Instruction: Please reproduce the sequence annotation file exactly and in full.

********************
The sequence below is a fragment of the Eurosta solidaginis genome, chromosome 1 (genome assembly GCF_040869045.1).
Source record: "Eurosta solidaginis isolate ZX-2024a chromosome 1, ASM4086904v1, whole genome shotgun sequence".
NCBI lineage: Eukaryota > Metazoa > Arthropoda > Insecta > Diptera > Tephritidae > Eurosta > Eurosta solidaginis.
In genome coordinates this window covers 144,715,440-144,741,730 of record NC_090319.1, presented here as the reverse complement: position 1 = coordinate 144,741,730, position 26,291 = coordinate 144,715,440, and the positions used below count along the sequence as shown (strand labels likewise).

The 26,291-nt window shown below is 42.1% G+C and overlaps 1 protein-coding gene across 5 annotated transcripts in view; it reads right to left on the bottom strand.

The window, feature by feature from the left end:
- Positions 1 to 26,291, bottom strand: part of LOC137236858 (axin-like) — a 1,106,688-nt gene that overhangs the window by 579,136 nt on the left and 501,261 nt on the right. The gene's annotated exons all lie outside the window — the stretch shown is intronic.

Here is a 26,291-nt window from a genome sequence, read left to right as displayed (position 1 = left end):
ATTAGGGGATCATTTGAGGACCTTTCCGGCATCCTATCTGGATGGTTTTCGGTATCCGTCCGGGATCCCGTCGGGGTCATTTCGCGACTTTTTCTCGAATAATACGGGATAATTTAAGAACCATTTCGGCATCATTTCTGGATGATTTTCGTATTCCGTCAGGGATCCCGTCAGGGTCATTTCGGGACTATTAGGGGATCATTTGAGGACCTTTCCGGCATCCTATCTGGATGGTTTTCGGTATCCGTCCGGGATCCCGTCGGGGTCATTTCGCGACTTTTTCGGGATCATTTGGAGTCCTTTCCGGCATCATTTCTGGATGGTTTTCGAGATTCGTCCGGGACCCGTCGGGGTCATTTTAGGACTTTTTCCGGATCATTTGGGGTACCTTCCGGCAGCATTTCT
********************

The sequence below is a fragment of the Eurosta solidaginis genome, chromosome 1 (genome assembly GCF_040869045.1).
Source record: "Eurosta solidaginis isolate ZX-2024a chromosome 1, ASM4086904v1, whole genome shotgun sequence".
NCBI lineage: Eukaryota > Metazoa > Arthropoda > Insecta > Diptera > Tephritidae > Eurosta > Eurosta solidaginis.
In genome coordinates this window covers 144,715,440-144,741,730 of record NC_090319.1, presented here as the reverse complement: position 1 = coordinate 144,741,730, position 26,291 = coordinate 144,715,440, and the positions used below count along the sequence as shown (strand labels likewise).

The 26,291-nt window shown below is 42.1% G+C and overlaps 1 protein-coding gene across 5 annotated transcripts in view; it reads right to left on the bottom strand.

The window, feature by feature from the left end:
- Positions 1 to 26,291, bottom strand: part of LOC137236858 (axin-like) — a 1,106,688-nt gene that overhangs the window by 579,136 nt on the left and 501,261 nt on the right. The gene's annotated exons all lie outside the window — the stretch shown is intronic.

Here is a 26,291-nt window from a genome sequence, read left to right as displayed (position 1 = left end):
ATTAGGGGATCATTTGAGGACCTTTCCGGCATCCTATCTGGATGGTTTTCGGTATCCGTCCGGGATCCCGTCGGGGTCATTTCGCGACTTTTTCTCGAATAATACGGGATAATTTAAGAACCATTTCGGCATCATTTCTGGATGATTTTCGTATTCCGTCAGGGATCCCGTCAGGGTCATTTCGGGACTATTAGGGGATCATTTGAGGACCTTTCCGGCATCCTATCTGGATGGTTTTCGGTATCCGTCCGGGATCCCGTCGGGGTCATTTCGCGACTTTTTCGGGATCATTTGGAGTCCTTTCCGGCATCATTTCTGGATGGTTTTCGAGATTCGTCCGGGACCCGTCGGGGTCATTTTAGGACTTTTTCCGGATCATTTGGGGTACCTTCCGGCAGCATTTCT